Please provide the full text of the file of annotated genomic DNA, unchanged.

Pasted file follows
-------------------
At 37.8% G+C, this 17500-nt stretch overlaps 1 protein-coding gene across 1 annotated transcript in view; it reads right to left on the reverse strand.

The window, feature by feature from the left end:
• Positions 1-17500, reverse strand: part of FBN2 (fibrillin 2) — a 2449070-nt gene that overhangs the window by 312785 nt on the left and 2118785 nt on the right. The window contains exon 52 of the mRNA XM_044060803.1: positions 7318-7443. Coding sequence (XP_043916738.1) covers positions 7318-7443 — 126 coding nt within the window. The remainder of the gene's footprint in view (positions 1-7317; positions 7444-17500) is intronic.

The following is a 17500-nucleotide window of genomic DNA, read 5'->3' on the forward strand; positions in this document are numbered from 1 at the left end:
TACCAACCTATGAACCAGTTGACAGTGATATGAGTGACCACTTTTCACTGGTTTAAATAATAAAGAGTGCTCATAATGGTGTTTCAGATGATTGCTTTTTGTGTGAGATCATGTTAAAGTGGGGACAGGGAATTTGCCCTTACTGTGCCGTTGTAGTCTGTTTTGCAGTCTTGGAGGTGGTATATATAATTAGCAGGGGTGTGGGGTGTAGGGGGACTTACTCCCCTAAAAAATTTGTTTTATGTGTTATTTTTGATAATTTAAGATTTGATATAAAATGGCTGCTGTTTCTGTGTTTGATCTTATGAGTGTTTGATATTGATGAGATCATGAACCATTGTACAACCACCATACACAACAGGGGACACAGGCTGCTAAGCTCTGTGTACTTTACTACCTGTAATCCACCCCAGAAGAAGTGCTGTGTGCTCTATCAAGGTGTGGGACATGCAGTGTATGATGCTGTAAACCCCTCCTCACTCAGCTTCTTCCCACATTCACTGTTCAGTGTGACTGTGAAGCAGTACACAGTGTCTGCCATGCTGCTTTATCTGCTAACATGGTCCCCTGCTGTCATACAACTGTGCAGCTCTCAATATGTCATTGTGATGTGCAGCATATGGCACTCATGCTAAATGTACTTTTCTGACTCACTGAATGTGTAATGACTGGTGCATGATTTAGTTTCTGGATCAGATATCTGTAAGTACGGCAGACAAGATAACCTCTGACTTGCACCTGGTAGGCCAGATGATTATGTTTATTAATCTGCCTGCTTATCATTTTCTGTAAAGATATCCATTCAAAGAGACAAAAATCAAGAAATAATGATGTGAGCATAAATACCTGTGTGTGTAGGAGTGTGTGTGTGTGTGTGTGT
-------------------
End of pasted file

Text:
At 37.8% G+C, this 17500-nt stretch overlaps 1 protein-coding gene across 1 annotated transcript in view; it reads right to left on the reverse strand.

The window, feature by feature from the left end:
• Positions 1-17500, reverse strand: part of FBN2 (fibrillin 2) — a 2449070-nt gene that overhangs the window by 312785 nt on the left and 2118785 nt on the right. The window contains exon 52 of the mRNA XM_044060803.1: positions 7318-7443. Coding sequence (XP_043916738.1) covers positions 7318-7443 — 126 coding nt within the window. The remainder of the gene's footprint in view (positions 1-7317; positions 7444-17500) is intronic.

The following is a 17500-nucleotide window of genomic DNA, read 5'->3' on the forward strand; positions in this document are numbered from 1 at the left end:
TACCAACCTATGAACCAGTTGACAGTGATATGAGTGACCACTTTTCACTGGTTTAAATAATAAAGAGTGCTCATAATGGTGTTTCAGATGATTGCTTTTTGTGTGAGATCATGTTAAAGTGGGGACAGGGAATTTGCCCTTACTGTGCCGTTGTAGTCTGTTTTGCAGTCTTGGAGGTGGTATATATAATTAGCAGGGGTGTGGGGTGTAGGGGGACTTACTCCCCTAAAAAATTTGTTTTATGTGTTATTTTTGATAATTTAAGATTTGATATAAAATGGCTGCTGTTTCTGTGTTTGATCTTATGAGTGTTTGATATTGATGAGATCATGAACCATTGTACAACCACCATACACAACAGGGGACACAGGCTGCTAAGCTCTGTGTACTTTACTACCTGTAATCCACCCCAGAAGAAGTGCTGTGTGCTCTATCAAGGTGTGGGACATGCAGTGTATGATGCTGTAAACCCCTCCTCACTCAGCTTCTTCCCACATTCACTGTTCAGTGTGACTGTGAAGCAGTACACAGTGTCTGCCATGCTGCTTTATCTGCTAACATGGTCCCCTGCTGTCATACAACTGTGCAGCTCTCAATATGTCATTGTGATGTGCAGCATATGGCACTCATGCTAAATGTACTTTTCTGACTCACTGAATGTGTAATGACTGGTGCATGATTTAGTTTCTGGATCAGATATCTGTAAGTACGGCAGACAAGATAACCTCTGACTTGCACCTGGTAGGCCAGATGATTATGTTTATTAATCTGCCTGCTTATCATTTTCTGTAAAGATATCCATTCAAAGAGACAAAAATCAAGAAATAATGATGTGAGCATAAATACCTGTGTGTGTAGGAGTGTGTGTGTGTGTGTGTGT